There are four things to keep in mind when considering a commuted value transfer:
- You assume responsibility for investing the funds.
- Income-tax regulations can affect commuted value transfers.
- There may be an impact on your RRSP room.
- You may be able to repay a commuted value transfer.
By taking this lump sum when you leave teaching, you also assume the responsibility and costs for investing it—with its eventual value affected by the ups and downs of the economy, inflation and the investment decisions you make. In contrast, a formula determines your pension; it does not depend on investment returns and it is fully protected from inflation.
If you transfer the commuted value, you could incur additional costs that reduce the amount available for investments. For instance, a large commuted value transfer may not be entirely tax-sheltered.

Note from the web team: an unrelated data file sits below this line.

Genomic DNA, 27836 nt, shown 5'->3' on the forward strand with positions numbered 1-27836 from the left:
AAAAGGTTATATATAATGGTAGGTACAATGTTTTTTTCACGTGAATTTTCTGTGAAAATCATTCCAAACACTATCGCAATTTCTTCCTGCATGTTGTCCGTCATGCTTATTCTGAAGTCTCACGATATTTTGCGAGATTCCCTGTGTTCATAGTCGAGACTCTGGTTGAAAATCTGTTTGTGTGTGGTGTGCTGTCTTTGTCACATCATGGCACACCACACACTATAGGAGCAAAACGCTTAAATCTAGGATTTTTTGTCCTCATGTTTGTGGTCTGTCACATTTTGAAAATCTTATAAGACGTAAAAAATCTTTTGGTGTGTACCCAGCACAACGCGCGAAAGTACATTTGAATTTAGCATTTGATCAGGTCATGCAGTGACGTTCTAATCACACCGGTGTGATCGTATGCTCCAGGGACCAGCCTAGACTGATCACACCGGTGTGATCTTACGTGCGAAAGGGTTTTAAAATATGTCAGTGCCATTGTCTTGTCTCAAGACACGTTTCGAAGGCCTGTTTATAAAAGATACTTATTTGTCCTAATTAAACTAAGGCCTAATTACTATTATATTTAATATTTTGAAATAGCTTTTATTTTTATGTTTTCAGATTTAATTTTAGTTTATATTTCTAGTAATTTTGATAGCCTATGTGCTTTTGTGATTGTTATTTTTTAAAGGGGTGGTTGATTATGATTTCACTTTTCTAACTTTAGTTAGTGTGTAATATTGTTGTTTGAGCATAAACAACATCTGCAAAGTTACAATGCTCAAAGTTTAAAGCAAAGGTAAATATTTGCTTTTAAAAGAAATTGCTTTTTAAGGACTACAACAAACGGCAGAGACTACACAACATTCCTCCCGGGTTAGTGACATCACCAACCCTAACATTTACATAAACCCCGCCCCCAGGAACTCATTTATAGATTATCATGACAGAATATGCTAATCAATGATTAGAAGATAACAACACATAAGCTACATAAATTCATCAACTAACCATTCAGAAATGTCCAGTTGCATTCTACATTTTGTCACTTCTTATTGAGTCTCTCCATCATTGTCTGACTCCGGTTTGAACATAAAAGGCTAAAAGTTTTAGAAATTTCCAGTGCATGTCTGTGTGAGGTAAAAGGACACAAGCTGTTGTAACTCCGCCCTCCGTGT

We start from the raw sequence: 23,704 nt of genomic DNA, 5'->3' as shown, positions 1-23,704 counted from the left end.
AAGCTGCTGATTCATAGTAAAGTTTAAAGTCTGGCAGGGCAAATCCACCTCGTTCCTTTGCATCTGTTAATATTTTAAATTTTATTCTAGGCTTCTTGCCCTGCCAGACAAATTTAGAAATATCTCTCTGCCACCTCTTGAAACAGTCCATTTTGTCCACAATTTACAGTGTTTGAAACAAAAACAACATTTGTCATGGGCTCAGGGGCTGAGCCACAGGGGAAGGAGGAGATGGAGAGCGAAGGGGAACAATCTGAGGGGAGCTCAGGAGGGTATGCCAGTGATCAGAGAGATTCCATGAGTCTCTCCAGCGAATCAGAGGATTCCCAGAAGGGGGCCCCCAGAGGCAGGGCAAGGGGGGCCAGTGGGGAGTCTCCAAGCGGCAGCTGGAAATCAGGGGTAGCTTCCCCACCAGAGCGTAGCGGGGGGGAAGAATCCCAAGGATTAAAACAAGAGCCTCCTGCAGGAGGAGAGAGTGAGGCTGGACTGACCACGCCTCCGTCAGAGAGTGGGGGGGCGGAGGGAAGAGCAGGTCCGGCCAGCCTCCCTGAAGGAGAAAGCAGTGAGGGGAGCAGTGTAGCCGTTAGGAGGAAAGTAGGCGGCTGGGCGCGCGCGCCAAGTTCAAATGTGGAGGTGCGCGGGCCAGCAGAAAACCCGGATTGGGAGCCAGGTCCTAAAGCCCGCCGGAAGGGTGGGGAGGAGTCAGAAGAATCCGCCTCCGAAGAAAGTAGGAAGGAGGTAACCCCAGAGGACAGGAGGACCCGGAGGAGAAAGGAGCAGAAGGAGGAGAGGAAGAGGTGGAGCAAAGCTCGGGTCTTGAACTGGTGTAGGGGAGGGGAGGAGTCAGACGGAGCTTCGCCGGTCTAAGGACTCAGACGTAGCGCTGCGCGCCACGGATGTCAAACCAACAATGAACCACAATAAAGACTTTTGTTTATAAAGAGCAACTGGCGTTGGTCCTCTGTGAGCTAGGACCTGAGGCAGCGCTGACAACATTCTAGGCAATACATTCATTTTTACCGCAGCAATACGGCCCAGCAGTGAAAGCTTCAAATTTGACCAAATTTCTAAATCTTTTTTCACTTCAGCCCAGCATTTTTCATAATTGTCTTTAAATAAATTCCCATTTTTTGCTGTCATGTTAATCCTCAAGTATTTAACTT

If you transfer funds over this limit (which depends on your age and pension amount), the excess is considered income and is taxable in the year we transfer the funds.
Funds transferred to another defined benefit pension plan may not be subject to this limit.
If you transfer the commuted value, a pension adjustment reversal (PAR) will be calculated. A PAR is the difference between the value of the post-1989 portion of your termination payments and the pension adjustments (PAs) reported for the same period. Consequently, you may be able to restore lost RRSP room.
NOTE: If the commuted value exceeds the tax-sheltered limit, the PAR will be zero.
If you transfer the commuted value and later return to teaching, it is possible to repay the transfer and reinstate your credit. However, the repayment amount is the actuarial cost to restore your credit or the amount paid plus interest, whichever is greater.
Bill is 49 years of age and has accumulated 26 years of credit. With an average salary of $75,000, his commuted value this year is $520,000. It could cost him $900,000 to reinstate the credit six months later.